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Opioid Crisis Statistics:

drug addiction

How does the US fare when it comes to the opioid crisis? We look at the situation in the US and to compare it to statistics in Europe.

How Did the Opioid Crisis Start?

In the late 1990s, there was a drastic increase in opioid prescriptions, with assurance from pharmaceutical companies that the drugs were not addictive. Since then, opioid addiction and opioid-related deaths have significantly increased. By 2017, the Opioid Crisis was declared a public health emergency.

Opioid Crisis in the US:

From 1999 to 2019, there have been three large waves of opioid-related deaths due to both prescription and illicit drug use. The CDC outlines these three significant waves:

Figure 1: CDC demonstrating Opioid-related deaths that occurred in three waves and is split into opioid type. The first wave occurred in 1999, the second in 2010, and the third in 2013.

What Do We Know About the Opioid Crisis in the US?

  • Approximately 8-12% of people who are prescribed opioids who are suffering from chronic pain end up developing opioid use disorder.
  • Approximately 4-6% of people prescribed opioids transition to heroin.
  • Approximately 21-29% of people prescribed opioids end up misusing or overusing the prescribed drugs.
  • Approximately 80% percent of people who use heroin once misused opioid prescriptions.
  • There have been more than a million deaths related to opioids since 1999. Also, two-thirds of overdose deaths in 2018 were opioid-related.
  • The opioid crisis is directly attributed to the overprescribing and intensive marketing from pharmaceutical companies of opioid analgesics.
  • According to one study, approximately 18% of adults in America with opioid use disorder are uninsured, which makes them more at risk of overdosing and reduces the likelihood of recovery.
  • The economic burden of opioid misuse equates to $78.5 billion a year.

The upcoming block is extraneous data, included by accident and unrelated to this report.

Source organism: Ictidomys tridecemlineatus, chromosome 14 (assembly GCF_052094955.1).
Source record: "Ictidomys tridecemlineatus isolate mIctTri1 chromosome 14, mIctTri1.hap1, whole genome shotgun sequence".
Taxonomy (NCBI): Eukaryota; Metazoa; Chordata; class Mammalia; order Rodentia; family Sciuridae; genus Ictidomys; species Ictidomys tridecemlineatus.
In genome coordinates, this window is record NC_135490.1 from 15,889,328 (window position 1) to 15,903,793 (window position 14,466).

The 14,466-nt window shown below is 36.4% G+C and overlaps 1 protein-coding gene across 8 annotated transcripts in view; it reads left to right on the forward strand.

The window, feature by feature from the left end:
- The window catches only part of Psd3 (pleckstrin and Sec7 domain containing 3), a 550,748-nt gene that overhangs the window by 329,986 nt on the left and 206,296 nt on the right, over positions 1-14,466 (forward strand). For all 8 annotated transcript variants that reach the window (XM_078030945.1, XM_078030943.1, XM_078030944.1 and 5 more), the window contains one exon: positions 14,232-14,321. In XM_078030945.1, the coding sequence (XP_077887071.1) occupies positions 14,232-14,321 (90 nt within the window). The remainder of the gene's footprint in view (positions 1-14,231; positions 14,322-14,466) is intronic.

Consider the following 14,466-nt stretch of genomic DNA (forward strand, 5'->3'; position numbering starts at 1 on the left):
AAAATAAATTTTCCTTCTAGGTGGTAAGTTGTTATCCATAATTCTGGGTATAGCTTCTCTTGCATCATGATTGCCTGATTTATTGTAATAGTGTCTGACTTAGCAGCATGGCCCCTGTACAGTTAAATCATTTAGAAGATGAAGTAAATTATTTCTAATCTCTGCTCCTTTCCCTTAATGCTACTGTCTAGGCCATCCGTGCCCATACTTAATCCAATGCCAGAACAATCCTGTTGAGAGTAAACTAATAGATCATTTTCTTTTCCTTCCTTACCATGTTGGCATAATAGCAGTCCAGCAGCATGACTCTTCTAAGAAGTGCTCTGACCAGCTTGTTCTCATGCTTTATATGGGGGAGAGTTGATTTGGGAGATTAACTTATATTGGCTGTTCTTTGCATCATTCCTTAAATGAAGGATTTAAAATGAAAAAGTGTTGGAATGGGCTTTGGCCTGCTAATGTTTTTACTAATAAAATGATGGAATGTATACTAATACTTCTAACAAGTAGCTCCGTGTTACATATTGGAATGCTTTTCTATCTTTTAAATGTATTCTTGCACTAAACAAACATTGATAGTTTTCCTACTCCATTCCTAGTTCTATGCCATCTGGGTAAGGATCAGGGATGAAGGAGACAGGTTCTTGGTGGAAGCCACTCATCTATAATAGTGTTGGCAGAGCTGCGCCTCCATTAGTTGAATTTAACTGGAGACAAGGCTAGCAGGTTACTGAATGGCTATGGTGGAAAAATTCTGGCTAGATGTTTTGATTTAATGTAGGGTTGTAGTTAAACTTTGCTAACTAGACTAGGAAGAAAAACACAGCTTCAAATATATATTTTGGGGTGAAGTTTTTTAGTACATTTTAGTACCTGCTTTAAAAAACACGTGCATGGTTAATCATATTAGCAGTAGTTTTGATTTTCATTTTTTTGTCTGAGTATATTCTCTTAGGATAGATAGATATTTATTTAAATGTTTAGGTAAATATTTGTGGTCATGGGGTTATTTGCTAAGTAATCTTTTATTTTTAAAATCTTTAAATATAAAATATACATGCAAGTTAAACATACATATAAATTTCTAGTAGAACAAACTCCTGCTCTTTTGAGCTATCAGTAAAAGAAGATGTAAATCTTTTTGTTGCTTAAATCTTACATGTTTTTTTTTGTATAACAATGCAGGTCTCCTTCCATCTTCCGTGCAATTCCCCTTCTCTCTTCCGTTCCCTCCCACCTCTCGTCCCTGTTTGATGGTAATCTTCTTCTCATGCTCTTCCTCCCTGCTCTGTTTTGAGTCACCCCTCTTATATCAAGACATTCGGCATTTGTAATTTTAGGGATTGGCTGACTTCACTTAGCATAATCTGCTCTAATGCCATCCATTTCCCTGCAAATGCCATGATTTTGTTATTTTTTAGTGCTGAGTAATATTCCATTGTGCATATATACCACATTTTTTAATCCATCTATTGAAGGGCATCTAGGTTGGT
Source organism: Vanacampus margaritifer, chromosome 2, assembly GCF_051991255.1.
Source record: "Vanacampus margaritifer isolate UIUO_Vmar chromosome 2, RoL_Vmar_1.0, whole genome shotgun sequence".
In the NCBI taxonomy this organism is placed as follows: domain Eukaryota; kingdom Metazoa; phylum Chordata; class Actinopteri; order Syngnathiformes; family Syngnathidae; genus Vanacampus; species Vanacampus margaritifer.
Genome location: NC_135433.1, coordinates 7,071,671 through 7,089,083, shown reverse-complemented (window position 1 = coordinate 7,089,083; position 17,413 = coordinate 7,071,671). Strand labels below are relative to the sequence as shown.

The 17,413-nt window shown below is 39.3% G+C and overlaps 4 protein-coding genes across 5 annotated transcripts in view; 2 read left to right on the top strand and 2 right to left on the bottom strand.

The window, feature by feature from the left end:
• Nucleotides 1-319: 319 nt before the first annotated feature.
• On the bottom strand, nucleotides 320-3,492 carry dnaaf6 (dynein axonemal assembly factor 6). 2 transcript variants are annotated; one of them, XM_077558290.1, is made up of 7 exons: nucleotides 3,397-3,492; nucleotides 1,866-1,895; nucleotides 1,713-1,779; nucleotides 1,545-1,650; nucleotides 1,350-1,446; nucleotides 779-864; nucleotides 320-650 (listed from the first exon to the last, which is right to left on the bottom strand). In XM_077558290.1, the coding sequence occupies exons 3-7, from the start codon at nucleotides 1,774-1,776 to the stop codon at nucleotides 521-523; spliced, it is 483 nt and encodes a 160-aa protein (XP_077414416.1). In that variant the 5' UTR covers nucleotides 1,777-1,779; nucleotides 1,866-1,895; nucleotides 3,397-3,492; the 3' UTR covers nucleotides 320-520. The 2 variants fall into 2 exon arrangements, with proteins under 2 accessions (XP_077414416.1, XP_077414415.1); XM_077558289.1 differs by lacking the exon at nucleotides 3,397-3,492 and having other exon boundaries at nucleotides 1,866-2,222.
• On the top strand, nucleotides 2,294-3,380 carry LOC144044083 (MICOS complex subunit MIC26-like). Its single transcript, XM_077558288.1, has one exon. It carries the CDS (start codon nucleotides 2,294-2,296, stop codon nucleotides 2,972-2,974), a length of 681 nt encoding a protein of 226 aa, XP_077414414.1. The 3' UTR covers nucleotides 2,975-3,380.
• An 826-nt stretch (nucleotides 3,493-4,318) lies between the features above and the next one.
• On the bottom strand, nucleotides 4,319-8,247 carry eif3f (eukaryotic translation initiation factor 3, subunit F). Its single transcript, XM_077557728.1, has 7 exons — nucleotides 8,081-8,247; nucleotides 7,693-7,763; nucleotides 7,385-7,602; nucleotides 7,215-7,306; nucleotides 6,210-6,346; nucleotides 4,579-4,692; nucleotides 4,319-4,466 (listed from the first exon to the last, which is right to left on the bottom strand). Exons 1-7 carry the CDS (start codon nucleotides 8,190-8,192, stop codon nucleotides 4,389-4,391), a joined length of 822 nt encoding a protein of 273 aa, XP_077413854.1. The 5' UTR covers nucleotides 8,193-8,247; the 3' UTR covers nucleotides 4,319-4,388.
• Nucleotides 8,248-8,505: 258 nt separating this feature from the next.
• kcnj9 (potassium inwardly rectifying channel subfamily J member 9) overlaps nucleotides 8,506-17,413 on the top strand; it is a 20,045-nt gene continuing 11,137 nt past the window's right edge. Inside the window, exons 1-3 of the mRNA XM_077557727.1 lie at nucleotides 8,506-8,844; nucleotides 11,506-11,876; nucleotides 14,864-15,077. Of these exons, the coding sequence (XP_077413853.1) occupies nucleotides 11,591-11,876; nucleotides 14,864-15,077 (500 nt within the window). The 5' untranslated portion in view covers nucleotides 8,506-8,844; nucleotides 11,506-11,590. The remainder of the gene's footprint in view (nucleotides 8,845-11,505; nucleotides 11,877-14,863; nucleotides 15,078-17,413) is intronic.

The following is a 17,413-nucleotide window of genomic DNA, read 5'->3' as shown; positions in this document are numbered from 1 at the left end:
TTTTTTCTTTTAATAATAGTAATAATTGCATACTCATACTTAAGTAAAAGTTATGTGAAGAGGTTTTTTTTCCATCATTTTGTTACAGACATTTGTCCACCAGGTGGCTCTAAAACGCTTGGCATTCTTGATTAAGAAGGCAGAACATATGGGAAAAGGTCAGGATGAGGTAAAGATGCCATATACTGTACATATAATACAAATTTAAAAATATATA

• As opioid use increases in the US, many linked conditions relating to opioid misuse are also described, including behavioral issues and domestic violence, neonatal abstinence syndrome, HIV, and hepatitis C.

This diagram posted by The Economist demonstrates the number of deaths related to opioids according to the county. As seen below, counties such as West Virginia have been hit exceptionally hard, with a 14.1% death rate per 100,000 persons:

Opioid-Related Deaths in Europe:

Opioid-Related Deaths in Canada:

  • Opioid-related deaths are far lower in Canada compared to the US. However, opioid-related deaths are on the rise in Canada, with a staggering 95% increase in the death rate attributed to the COVID pandemic.
  • Factors that contribute to the worsening of overdose statistics during the pandemic include; increased feelings of isolation, anxiety, depression, and changes in availability or accessibility to drug supply

Opioid-Related Deaths in Australia:

  • In 2016, there were approximately 105 deaths. This is very small compared to the US.

Why Are There Such Significant Differences?

Firstly, some areas, such as some eastern European countries, have limited access to opioid medications. This results in a lack of access and reduced prescription rates.

Additionally, opioid use is seen as being ‘more controlled’ in Europe, Canada, and Australia versus the US. Doctors do not overprescribe as often compared to the US. Moreover, pharmaceutical companies do not have as much lobbying power in Europe, Canada, and Australia. Also, the starting point for opioid prescriptions included the US. This was before the addictive nature of the drug was known. Therefore, this has led to an environment of overprescribing and dependency.


Overall, the Opioid crisis in the US is complex compared. This can be attributed to several factors, including overprescription, pharmaceutical companies’ lobbying, excessive advertising and ease of access to opioids.

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